At the WTR-PTC Conferences, it is more difficult to identify the precise common ground, except at a more general level: everybody (movements, groups and individuals) is committed to work against war and for peace, especially through the financial/tax aspect. Individuals may speak from a WTR and CO perspective: I do not want to be part of it; as a collective they may say: we work to lower military spending, through our own withholding and/or through getting this ‘right’ to withhold for all interested taxpayers and/or through direct anti-war/pro-peace activism of all sorts.

This plurality of views/actions is not only reflected in the long Conference title (WTR and PTC) but also magnified by the extremely diverse legal and cultural contexts: Italy, for example, has obtained a sort of de facto recognition of the right to direct (some of?) their military taxes to international development or other charitable projects, while in many (most?) countries from the Third World, income tax does not even exist for most citizens who rather contribute only through indirect taxation.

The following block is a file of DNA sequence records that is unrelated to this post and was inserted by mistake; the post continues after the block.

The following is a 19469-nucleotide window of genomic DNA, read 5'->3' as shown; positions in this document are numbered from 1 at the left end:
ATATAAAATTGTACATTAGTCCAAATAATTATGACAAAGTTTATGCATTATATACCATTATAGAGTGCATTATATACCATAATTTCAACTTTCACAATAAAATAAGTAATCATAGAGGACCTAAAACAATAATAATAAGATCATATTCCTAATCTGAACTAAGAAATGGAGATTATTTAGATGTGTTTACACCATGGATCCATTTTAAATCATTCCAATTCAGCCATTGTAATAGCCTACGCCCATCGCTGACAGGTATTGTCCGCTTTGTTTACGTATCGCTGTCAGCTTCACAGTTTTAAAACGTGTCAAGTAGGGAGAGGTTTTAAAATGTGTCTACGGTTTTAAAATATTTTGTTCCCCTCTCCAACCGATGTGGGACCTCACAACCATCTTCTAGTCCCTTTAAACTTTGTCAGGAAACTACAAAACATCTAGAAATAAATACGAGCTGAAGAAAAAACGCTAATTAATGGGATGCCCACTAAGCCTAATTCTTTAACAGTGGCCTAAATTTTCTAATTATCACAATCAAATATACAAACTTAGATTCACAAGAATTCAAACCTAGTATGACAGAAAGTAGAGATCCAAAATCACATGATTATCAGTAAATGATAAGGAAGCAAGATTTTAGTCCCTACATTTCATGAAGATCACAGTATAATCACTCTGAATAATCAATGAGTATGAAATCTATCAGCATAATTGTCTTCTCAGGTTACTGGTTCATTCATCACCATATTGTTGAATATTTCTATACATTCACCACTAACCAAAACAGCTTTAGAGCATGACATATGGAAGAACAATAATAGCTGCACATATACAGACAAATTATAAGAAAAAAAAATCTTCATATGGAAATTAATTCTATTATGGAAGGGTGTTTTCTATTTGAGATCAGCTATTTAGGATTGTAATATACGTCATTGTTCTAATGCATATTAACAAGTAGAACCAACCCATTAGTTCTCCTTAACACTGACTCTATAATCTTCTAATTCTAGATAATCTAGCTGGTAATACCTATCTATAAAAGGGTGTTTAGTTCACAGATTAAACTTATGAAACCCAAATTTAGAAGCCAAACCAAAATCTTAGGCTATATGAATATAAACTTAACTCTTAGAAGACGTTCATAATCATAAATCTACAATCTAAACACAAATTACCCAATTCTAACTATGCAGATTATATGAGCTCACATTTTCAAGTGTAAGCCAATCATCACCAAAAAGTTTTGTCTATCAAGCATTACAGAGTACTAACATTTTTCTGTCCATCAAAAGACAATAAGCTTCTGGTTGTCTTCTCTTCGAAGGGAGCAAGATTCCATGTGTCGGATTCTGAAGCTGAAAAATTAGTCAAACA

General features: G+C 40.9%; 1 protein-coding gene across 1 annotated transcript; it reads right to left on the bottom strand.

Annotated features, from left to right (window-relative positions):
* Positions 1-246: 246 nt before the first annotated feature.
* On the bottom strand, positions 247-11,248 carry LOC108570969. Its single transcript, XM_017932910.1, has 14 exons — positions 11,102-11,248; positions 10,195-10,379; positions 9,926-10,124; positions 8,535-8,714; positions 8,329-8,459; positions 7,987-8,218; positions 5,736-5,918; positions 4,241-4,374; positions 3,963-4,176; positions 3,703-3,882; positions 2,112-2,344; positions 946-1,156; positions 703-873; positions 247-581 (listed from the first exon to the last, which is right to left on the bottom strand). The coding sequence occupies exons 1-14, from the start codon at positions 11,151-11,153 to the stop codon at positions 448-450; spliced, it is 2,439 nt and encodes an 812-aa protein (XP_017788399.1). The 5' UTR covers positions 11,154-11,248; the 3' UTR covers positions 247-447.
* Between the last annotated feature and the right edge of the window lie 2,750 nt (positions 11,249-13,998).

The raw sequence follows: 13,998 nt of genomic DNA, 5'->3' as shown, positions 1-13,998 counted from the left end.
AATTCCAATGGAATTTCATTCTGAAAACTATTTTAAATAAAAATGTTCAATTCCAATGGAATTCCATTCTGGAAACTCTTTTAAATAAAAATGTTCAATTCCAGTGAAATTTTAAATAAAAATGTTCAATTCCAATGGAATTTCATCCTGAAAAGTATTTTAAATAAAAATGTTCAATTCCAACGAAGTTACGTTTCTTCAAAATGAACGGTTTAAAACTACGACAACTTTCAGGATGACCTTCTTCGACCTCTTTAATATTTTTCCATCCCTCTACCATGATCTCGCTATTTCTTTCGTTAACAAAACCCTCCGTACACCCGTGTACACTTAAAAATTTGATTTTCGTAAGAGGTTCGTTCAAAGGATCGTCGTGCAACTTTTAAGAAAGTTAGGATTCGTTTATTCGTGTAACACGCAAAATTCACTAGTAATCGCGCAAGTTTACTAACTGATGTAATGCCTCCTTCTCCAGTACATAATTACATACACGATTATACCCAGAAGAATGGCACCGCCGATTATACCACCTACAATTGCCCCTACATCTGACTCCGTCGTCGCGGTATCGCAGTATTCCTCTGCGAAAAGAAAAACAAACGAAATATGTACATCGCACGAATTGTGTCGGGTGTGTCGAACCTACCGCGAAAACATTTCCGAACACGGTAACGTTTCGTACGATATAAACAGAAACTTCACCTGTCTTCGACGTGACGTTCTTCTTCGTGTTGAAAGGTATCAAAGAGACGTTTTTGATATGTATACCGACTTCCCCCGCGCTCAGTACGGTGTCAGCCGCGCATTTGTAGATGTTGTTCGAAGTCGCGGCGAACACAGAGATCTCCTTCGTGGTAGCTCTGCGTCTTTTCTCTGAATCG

Some would want the totality of their taxes (from all sources) to be directed to peace or a peace fund, while others would be satisfied with only the military portion of their taxes to be directed this way. That military portion varies from about 50% of federal taxes in USA to below 10% in many countries. Some are preoccupied with where exactly their military money will be spent (they want a right to monitor the trace of their money), while others would be satisfied with a solemn government annual declaration or commitment that none of the CO tax money would be spent on military purposes. Finally we also realized that in many northern countries, the military taxes we pay are having a direct effect on other countries. For example, it is not so much the Colombian people who pay for the horrifying war going on in their country, but rather the American taxpayers through the Colombia Plan.